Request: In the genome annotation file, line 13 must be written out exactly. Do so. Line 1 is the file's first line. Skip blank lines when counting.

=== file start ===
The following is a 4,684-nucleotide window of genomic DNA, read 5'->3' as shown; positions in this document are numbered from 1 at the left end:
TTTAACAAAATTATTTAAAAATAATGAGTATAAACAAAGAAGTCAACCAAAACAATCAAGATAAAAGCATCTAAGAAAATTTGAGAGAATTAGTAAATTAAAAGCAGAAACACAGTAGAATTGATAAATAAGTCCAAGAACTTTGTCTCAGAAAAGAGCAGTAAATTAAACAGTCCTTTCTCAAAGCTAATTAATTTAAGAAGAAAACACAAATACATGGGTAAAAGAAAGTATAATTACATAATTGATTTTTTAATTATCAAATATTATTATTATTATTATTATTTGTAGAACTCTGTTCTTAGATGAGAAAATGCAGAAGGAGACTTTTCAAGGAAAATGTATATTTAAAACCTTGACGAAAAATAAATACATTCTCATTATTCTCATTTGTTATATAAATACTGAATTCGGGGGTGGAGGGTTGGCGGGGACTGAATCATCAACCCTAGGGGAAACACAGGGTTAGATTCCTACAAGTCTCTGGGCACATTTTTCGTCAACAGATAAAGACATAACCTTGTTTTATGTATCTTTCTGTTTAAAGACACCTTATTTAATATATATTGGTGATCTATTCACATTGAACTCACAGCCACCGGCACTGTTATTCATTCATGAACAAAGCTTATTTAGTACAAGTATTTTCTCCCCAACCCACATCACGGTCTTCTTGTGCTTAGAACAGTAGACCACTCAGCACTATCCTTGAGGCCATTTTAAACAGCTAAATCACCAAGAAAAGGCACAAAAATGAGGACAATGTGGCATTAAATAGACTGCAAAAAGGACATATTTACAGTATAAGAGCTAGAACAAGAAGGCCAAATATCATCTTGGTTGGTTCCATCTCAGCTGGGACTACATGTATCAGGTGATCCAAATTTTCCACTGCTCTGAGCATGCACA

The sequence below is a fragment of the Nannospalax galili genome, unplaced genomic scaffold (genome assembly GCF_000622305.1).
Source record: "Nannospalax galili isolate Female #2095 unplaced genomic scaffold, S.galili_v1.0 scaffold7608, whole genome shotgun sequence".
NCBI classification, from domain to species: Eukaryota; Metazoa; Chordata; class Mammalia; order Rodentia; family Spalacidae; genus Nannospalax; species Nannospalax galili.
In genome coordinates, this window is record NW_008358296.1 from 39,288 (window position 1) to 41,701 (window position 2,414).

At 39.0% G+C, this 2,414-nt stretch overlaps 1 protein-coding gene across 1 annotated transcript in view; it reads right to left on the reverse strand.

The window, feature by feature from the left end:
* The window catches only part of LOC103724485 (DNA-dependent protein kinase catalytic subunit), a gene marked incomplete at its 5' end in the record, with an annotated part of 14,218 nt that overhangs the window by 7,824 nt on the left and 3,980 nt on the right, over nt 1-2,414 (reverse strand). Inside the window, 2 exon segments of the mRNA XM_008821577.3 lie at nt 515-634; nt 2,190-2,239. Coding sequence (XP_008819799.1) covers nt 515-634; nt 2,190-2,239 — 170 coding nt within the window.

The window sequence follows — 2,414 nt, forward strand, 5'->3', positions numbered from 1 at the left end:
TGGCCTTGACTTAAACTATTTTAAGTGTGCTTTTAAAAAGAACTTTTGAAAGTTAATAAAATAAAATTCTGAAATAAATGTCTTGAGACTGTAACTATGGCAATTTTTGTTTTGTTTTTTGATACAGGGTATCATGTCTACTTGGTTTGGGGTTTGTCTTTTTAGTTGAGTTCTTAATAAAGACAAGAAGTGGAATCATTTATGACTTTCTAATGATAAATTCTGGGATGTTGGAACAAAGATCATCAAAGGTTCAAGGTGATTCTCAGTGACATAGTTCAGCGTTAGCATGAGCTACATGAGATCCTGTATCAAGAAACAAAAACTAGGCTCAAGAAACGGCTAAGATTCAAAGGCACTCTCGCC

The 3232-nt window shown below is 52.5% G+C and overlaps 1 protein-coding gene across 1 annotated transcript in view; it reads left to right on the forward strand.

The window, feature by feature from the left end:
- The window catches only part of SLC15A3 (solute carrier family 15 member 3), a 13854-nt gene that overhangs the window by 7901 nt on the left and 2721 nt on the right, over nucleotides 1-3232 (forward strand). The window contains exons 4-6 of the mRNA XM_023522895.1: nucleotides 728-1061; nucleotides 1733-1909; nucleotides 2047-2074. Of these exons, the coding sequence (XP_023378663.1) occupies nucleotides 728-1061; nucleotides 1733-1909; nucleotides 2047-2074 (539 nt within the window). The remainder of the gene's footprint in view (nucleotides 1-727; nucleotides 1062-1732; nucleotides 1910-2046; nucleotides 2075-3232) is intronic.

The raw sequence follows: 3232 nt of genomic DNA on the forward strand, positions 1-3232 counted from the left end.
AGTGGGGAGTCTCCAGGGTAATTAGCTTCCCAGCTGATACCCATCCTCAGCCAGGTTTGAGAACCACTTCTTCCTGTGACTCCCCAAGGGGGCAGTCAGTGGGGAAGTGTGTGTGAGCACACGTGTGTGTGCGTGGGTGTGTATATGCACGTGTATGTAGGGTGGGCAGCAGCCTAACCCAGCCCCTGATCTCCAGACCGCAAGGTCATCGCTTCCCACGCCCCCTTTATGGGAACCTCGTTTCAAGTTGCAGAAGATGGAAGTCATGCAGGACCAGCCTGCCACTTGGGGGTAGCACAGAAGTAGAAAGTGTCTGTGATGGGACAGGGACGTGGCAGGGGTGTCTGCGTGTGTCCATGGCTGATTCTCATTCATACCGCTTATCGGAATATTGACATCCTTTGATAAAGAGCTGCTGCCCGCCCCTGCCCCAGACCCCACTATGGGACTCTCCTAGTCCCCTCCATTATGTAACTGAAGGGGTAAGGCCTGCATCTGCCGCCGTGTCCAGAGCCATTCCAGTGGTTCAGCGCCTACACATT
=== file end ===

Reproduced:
The window, feature by feature from the left end: